Cooking outdoors

pot on a fire

Dutch ovens shouldn’t just be confined to the kitchen, especially not if you’re a foodie who also loves the great outdoors. Dutch ovens are well suited for camping and outdoor gathering because they are a pot that food that can be prepared and cooked in, but then easily used for presentation and serving. Even in the less controlled conditions of a campsite, those thick-walled Dutch ovens also work wonders in keeping a meal warm while everyone gathers around. That’s a one-pot solution from beginning to end, meaning there are simply fewer pots to gather and clean at the end of the evening.

"You can make all sorts of delicious recipes like apple cobbler, cassoulet, and even shepherd’s pie, Collins told Tasting Table. To achieve this feat, simply "assemble the recipe in the Dutch oven, then bury it in the coals to essentially make an oven out of your fire."

It’s a great way to use the same fire you may be using for heat or light to also cook a delicious outdoor dinner that will look beautiful on any table, even a rustic picnic table in the woods.

Braising meats

braised beef

Chef Brandon Velie of Juniper in Ridge Spring, South Carolina told Tasting Table he loves to use his Dutch oven for braising meats. Indeed, he maintained that braising is his favorite method of cooking, and it’s all thanks to the Dutch oven.

To braise in the Dutch oven, start off with meats that are well-marbled, as these are usually the cuts that tend to have a lot of flavor. "I personally like meat with the bone in like shanks, [since] the bone marrow helps add to the overall flavor as it cooks," said Velie. "I use a cast-iron Dutch oven and my secret is to sear the meat really well in the Dutch oven first then add whatever veggies you are using, then after a few minutes I add my liquid."

The leftover debris from searing on the bottom of the pan, called the fond, also helps increase the flavor when you take an extra minute to deglaze. At the end, it’s all ready for showtime. "[T]he great thing about the Dutch oven is that I then put that on the table to serve out of as well. Visually it is really cool to use but it also helps cut down on the number of dishes that have to be washed afterward!" said Velie.

Baking bread

bread in a dutch oven

While Dutch ovens are often thought of in relation to casseroles and stews, it’s also actually a perfect environment for baking bread. Properly prepared, a Dutch oven with the lid on creates plenty of extra steam to help develop the perfect crust of your loaf, as Taste of Home notes. "The way the Dutch oven works to distribute heat, it bakes evenly, doesn’t dry out, and gives a lovely golden crust," chef Mark Tarbell of Phoenix told Tasting Table.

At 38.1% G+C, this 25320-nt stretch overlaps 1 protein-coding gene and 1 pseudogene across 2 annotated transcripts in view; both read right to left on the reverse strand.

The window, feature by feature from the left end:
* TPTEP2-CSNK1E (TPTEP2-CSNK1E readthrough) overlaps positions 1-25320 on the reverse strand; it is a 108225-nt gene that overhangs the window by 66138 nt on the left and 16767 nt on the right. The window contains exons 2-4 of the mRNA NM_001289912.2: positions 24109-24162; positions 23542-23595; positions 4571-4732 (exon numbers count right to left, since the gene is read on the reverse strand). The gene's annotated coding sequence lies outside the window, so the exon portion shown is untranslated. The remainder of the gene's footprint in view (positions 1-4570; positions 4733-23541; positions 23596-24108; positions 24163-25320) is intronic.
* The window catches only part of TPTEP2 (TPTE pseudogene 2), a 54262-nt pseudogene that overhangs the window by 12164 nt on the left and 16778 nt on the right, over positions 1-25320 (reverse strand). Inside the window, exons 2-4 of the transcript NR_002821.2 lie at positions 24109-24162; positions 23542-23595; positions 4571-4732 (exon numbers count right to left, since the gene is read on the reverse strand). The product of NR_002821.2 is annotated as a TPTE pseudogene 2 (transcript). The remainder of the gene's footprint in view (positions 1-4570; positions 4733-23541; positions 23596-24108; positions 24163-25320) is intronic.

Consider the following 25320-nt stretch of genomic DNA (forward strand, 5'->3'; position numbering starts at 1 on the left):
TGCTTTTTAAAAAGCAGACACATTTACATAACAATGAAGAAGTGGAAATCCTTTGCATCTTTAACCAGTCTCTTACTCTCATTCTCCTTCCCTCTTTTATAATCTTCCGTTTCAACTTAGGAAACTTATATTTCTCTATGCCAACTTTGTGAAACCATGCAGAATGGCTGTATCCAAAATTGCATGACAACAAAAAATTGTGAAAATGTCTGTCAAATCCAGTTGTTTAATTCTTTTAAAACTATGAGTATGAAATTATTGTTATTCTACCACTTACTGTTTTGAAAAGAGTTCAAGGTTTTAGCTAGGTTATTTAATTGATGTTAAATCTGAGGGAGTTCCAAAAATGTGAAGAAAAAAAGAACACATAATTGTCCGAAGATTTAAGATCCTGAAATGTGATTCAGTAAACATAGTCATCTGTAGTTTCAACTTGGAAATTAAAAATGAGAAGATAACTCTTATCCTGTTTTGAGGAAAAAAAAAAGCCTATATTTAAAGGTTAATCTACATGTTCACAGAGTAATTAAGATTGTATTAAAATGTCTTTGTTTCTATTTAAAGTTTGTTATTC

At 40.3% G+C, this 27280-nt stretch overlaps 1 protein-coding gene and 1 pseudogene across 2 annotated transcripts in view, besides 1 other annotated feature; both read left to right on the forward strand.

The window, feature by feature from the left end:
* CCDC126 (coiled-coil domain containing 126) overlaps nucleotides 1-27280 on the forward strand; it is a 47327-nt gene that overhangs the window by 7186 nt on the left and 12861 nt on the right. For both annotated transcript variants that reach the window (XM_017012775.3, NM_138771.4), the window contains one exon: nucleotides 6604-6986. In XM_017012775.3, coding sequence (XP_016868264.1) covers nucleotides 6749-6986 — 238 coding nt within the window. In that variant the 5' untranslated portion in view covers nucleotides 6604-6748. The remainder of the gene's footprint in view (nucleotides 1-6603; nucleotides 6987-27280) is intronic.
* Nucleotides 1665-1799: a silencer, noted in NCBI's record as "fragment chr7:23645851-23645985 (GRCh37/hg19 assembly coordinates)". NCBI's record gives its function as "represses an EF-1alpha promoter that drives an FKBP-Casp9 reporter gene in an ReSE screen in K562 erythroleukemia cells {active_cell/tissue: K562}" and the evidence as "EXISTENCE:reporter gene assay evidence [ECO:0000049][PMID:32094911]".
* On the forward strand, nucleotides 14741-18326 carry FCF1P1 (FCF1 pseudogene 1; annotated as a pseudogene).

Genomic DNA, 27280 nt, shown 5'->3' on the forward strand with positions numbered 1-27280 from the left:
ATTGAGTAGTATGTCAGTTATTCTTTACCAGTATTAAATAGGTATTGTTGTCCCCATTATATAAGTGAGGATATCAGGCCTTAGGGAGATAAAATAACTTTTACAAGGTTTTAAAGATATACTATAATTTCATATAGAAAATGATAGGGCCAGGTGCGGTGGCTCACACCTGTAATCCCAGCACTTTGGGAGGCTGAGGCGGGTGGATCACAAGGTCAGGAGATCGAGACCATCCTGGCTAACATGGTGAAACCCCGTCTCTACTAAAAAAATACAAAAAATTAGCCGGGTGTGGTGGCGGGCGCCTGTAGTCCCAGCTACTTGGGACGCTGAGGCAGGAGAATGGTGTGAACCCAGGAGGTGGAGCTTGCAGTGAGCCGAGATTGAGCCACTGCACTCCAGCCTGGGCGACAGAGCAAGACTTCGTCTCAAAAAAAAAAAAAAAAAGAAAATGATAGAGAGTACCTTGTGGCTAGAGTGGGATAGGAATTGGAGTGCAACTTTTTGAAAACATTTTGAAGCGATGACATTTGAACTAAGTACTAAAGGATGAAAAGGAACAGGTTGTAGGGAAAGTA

Yet another reason many people love making bread in a Dutch oven is its design. The heavy sides and enameled coating can allow for the bread to simply be stirred and then baked, which means that all that effort that goes into shaping and kneading can sometimes be skipped, depending on the particular bread in question. That makes this bread nearly error-proof, and a surefire recipe for success. The steam from the Dutch oven will bake up the dough with that golden, crunchy crust that we all crave when we make bread, and will do so with a perfectly round shape.

The Dutch oven is perfect for rustic bread like cornbread, for example. If you’re feeling extra adventurous and have some extra time as well to monitor the process, you can even use it to make some classic sourdough.

Poaching

shredded poached chicken

If you love a tender, fall apart and flavorful chicken, poaching may be the answer for you when it comes to dinner time, and the Dutch oven may be the best way to do that poaching. Poaching, according to The Spruce Eats, is a cooking method that keeps dishes like chicken moist and juicy and avoids the unappetizing dried out meat that sometimes comes from other cooking methods by cooking at a low temperature in liquid.

That is because the deep, wide Dutch can hold enough liquid, be it water or broth or sauce, in order to cover the protein and keep the heat right where you want it. That leads to a gentle simmer with beautiful results. Plus, as Bob’s Red Mill notes, a Dutch oven’s deep sides and excellent heat retention can contain a large number of ingredients, all while giving it room to cook up just right.

Frying

heap of fried chicken

Frying can be a daunting task — and a messy one at that. The tall sides of a Dutch oven help to cut down on oil splatter, and the cast iron handles very high heat without burning. "The depth of the cast-iron Dutch oven offers up a glorious opportunity to try your hand at deep-frying food," OvenSpot reports. That’s especially helpful if you don’t want to spring for a less versatile piece of kitchen equipment like a dedicated deep fryer.

And whether frying a classic like chicken or something a bit more creative, like fresh homemade doughnuts, the results are going to be darn near perfect. "I love Dutch ovens for frying homemade spoon doughnuts," Tarbell said. The heavy base makes for a more gentle distribution of heat, which helps to ensure that the cooking oil is evenly heated and ready to fry. However, you may need to exercise a bit of patience and keep an eye on the oil’s final temperature. Because of the heavy nature of the Dutch oven, the oil temperature will be slow to adjust, said Tarbell, who recommends 325° F as a good base temperature for many fried recipes.

Gravy and sauce

pot of sauce

Whether making a batch of gravy for a hearty brunch of biscuits or an Italian-style marinara for pasta night, a Dutch oven can be a fantastic vehicle for simmering and steaming sauces and gravies. "This is right from my childhood," said Tarbell. "My best friend’s mom used to have a heavy-bottomed pot on the back burner of the stove running all the time. It was tomato-based but essentially loaded with scraps."

When cooking a sauce or gravy, slow and low is the way to go for many applications, meaning the sturdy, heat-retaining base and walls of the Dutch oven are well suited to the task. The Dutch oven also does really well to hold and distribute the heat in ways that a regular pot cannot. "It allows each flavor to cook perfectly even and creates an end product that is smooth and delicious," said Tarbell. Now, all you’ll need is a crusty loaf of bread to sop up all that delicious sauce!